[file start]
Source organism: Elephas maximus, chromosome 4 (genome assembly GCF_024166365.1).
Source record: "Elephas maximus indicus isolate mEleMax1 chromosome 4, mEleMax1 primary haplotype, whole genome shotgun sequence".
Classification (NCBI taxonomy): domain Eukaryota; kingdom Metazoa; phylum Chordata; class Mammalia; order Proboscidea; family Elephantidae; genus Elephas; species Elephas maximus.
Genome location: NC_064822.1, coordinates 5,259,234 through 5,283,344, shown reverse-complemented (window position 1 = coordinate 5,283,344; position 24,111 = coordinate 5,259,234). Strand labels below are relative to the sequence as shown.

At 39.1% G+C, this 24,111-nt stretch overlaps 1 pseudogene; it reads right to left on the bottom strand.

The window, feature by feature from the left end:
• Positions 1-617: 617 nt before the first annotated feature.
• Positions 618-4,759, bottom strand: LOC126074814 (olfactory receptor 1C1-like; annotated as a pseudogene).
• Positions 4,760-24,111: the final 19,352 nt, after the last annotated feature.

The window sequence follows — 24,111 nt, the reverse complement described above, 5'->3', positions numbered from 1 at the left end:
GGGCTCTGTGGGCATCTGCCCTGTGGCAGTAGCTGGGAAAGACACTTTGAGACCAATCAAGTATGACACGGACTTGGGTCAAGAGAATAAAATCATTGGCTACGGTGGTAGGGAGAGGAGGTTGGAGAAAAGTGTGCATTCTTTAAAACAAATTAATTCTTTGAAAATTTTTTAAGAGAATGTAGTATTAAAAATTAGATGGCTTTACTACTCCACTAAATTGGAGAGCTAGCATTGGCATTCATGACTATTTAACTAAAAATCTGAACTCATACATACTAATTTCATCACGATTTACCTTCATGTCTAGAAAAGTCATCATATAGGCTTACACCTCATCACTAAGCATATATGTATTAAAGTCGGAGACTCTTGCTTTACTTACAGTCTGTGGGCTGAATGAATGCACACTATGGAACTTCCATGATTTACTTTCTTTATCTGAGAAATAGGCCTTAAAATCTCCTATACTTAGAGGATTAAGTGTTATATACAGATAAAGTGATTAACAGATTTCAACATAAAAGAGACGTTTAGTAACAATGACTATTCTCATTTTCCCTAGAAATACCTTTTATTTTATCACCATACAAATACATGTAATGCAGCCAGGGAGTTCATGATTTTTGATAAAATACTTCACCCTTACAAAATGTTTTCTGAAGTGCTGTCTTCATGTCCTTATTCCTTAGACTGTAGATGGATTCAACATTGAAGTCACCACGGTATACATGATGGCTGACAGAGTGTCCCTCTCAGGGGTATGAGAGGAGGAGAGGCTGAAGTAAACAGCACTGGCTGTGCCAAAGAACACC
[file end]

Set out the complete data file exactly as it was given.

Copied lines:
Source organism: Elephas maximus, chromosome 4 (genome assembly GCF_024166365.1).
Source record: "Elephas maximus indicus isolate mEleMax1 chromosome 4, mEleMax1 primary haplotype, whole genome shotgun sequence".
Classification (NCBI taxonomy): domain Eukaryota; kingdom Metazoa; phylum Chordata; class Mammalia; order Proboscidea; family Elephantidae; genus Elephas; species Elephas maximus.
Genome location: NC_064822.1, coordinates 5,259,234 through 5,283,344, shown reverse-complemented (window position 1 = coordinate 5,283,344; position 24,111 = coordinate 5,259,234). Strand labels below are relative to the sequence as shown.

At 39.1% G+C, this 24,111-nt stretch overlaps 1 pseudogene; it reads right to left on the bottom strand.

The window, feature by feature from the left end:
• Positions 1-617: 617 nt before the first annotated feature.
• Positions 618-4,759, bottom strand: LOC126074814 (olfactory receptor 1C1-like; annotated as a pseudogene).
• Positions 4,760-24,111: the final 19,352 nt, after the last annotated feature.

The window sequence follows — 24,111 nt, the reverse complement described above, 5'->3', positions numbered from 1 at the left end:
GGGCTCTGTGGGCATCTGCCCTGTGGCAGTAGCTGGGAAAGACACTTTGAGACCAATCAAGTATGACACGGACTTGGGTCAAGAGAATAAAATCATTGGCTACGGTGGTAGGGAGAGGAGGTTGGAGAAAAGTGTGCATTCTTTAAAACAAATTAATTCTTTGAAAATTTTTTAAGAGAATGTAGTATTAAAAATTAGATGGCTTTACTACTCCACTAAATTGGAGAGCTAGCATTGGCATTCATGACTATTTAACTAAAAATCTGAACTCATACATACTAATTTCATCACGATTTACCTTCATGTCTAGAAAAGTCATCATATAGGCTTACACCTCATCACTAAGCATATATGTATTAAAGTCGGAGACTCTTGCTTTACTTACAGTCTGTGGGCTGAATGAATGCACACTATGGAACTTCCATGATTTACTTTCTTTATCTGAGAAATAGGCCTTAAAATCTCCTATACTTAGAGGATTAAGTGTTATATACAGATAAAGTGATTAACAGATTTCAACATAAAAGAGACGTTTAGTAACAATGACTATTCTCATTTTCCCTAGAAATACCTTTTATTTTATCACCATACAAATACATGTAATGCAGCCAGGGAGTTCATGATTTTTGATAAAATACTTCACCCTTACAAAATGTTTTCTGAAGTGCTGTCTTCATGTCCTTATTCCTTAGACTGTAGATGGATTCAACATTGAAGTCACCACGGTATACATGATGGCTGACAGAGTGTCCCTCTCAGGGGTATGAGAGGAGGAGAGGCTGAAGTAAACAGCACTGGCTGTGCCAAAGAACACC